Archive for October, 2007
The ham radio community has been rightly concerned about the radio frequency interference potential from most Broadband Over Power Line (BPL) systems. The ARRL continues to do battle with the BPL providers and the FCC over specific RFI issues. Most recently, the ARRL faced the FCC in the US Court of Appeals, challenging the FCC’s regulatory action concerning BPL. The ARRL BPL page shows highlights of BPL activity over the last year.
At the same time, the ARRL Lab Manager Ed Hare, W1RFI, has been working the technical issues with the BPL industry, public utilities, the IEEE and other interested parties. A few BPL equipment companies have taken the amateur radio interference issue seriously and have notched out the ham bands from their devices. Specifically, HomePlug technology and systems based on it (such as BPL systems from Current Technologies ) appear to avoid interference to amateur radio equipment. Other users of the HF spectrum, including shortware broadcast stations, may be hosed since it is only the ham bands that are notched out. While these systems have taken steps to address inteference to amateur radio receivers, interference from amateur radio transmitters is still a big risk.
However, none of this really matters.
The economics of the situation will drive BPL out of the picture, or at least keep the technology limited to certain niche applications. BPL has to overcome the same cost-per-subscriber issue that cable modems and DSL providers face. The myth that BPL will someone light up rural areas with highspeed internet is just that: a myth. The economics don’t support it. The number of repeaters and infrastructure required on the power lines to cover a rural area is just too expensive. This forces BPL to be deployed in areas that are more densely populated….usually areas already served by cable and DSL. Because of this reality, the BPL equipment companies are rapidly moving away from the “broadband for everyone” message and instead are focusing on helping the utilities manage the electrical grid. This “smart grid” story sounds green and plays well into today’s concerns about efficient use of energy, but it does not support the broadband internet vision of the FCC. See the letter to shareholders from the Ambient CEO for more insight into the financial stability of BPL.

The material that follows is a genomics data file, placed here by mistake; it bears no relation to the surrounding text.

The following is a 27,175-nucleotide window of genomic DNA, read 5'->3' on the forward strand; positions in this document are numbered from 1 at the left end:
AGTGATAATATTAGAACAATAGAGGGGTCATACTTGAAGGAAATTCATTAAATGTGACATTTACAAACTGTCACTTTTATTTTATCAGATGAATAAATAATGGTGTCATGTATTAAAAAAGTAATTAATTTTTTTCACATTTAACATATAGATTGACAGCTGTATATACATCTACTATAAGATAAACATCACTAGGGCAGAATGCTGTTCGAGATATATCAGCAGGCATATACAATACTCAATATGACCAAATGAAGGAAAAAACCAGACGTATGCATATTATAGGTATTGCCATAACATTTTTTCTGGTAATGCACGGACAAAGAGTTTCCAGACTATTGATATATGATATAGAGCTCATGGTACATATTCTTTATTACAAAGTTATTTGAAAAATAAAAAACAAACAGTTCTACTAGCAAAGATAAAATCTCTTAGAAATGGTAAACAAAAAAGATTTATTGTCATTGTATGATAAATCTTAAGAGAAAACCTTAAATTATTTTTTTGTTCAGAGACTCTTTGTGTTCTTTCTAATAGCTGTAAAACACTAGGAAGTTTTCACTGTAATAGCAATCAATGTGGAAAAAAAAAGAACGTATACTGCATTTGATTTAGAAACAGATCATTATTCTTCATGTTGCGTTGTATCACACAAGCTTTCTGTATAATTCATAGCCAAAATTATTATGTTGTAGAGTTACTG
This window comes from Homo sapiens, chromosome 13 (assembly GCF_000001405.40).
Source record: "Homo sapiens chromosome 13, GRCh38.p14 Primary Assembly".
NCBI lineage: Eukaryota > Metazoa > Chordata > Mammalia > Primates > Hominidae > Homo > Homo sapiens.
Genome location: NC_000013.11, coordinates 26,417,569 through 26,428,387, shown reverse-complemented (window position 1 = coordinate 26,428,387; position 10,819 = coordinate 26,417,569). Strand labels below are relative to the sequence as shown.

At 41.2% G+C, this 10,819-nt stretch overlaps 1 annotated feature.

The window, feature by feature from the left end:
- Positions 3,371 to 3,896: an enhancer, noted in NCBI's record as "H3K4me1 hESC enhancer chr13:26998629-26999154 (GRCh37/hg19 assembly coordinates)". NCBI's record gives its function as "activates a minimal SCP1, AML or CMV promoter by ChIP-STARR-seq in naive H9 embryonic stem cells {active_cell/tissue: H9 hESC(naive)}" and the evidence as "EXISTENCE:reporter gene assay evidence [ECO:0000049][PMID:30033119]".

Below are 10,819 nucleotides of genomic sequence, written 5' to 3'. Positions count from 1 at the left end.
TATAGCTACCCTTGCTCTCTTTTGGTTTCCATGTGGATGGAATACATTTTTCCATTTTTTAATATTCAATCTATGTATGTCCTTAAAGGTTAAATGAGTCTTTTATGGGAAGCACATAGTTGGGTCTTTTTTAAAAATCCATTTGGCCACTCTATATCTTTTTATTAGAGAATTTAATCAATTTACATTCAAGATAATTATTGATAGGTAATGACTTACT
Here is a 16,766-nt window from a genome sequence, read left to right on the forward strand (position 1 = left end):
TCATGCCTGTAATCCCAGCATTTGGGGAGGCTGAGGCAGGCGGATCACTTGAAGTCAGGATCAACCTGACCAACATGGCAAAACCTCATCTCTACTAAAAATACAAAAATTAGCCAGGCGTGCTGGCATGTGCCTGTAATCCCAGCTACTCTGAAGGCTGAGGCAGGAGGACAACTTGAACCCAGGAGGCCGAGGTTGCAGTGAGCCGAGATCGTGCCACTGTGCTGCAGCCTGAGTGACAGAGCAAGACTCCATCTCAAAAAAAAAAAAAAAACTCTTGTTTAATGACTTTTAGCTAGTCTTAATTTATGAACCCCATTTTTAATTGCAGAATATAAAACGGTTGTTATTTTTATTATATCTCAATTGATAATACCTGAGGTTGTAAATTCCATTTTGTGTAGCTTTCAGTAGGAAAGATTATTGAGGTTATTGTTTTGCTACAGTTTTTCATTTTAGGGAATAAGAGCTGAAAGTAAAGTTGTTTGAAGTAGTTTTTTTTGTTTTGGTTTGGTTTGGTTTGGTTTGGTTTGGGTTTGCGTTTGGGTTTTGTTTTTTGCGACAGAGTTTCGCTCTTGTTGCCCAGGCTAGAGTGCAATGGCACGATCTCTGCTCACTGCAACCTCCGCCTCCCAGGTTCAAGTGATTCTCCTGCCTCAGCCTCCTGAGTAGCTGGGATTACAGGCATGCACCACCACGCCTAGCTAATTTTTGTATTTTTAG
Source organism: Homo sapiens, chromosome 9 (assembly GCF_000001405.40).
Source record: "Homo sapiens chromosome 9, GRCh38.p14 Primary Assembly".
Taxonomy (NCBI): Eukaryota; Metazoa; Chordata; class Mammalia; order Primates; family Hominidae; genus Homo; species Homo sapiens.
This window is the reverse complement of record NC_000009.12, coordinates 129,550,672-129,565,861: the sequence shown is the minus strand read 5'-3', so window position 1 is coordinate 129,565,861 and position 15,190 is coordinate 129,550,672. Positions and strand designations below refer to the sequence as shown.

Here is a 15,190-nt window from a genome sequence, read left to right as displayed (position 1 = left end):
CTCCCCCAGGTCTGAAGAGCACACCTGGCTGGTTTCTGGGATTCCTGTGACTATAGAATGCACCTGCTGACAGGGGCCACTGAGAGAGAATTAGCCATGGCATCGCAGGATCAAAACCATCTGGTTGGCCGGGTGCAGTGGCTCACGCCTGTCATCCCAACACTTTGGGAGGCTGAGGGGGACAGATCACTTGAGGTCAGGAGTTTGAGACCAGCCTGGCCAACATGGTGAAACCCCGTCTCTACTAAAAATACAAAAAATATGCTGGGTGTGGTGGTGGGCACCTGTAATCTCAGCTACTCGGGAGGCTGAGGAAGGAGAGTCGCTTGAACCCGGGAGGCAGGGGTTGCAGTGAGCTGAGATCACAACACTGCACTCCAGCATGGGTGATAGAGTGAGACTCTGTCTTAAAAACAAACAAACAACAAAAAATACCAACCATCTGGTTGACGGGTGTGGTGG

Duke Energy was a big proponent of BPL, working with Ambient Corp on a major BPL program. Recently, Duke has decided to “move away from BPL” in favor of wireless technologies, dealing another blow to the BPL industry. In the long run, wireless technologies are the biggest competition for BPL, as they have the potential of covering areas not served by cable and DSL in a cost-effective manner.
Where does this leave the amateur radio community? We will continue to experience RFI at certain isolated locations as various utilities keep trying to make BPL work. There will continue to be battles with the FCC and the utilities over specific interference problems. Systems that are “ham friendly” will fare better than the others. But mostly, BPL will continue its slow journey to the scrap heap of technologies that don’t work economically.
73, Bob K0NR
Long-time ham and ARRL member David Lien, W6OVP, of Battle Ground, Washington, has transferred the Web address www.QST.org to the ARRL. If you head to that URL, you’ll now find yourself in the QST section of the ARRLWeb. “I bought the rights to it about nine years ago,” he said. “I was just trolling — I own quite a few [Web addresses]. I came across QST.org and grabbed it. It’s so important to ham radio, and there’s only one use for it.”
73, Bob K0NR
Scot K9JY took it upon himself to write up a ham radio contesting tip every day in September. He ended up with a great list of 30 tips for improving your contesting experience. Scot writes from an HF contester’s point of view but most of the tips work well for VHF contests, too.
73, Bob K0NR
The Radio Amateur Information Network (RAIN) Report has an interview with Jay Maynard, K5ZC, from the National Frequency Coordinators Council concerning the use of digital repeaters. Jay discusses the issues around the alledged FCC statement that “D-STAR systems are not repeaters” and gives a good overview of the challenges of adopting digital repeater technology.
The interview exists in two parts:
If you are interested in the future of amateur radio repeaters, this is worth a listen.
73, Bob K0NR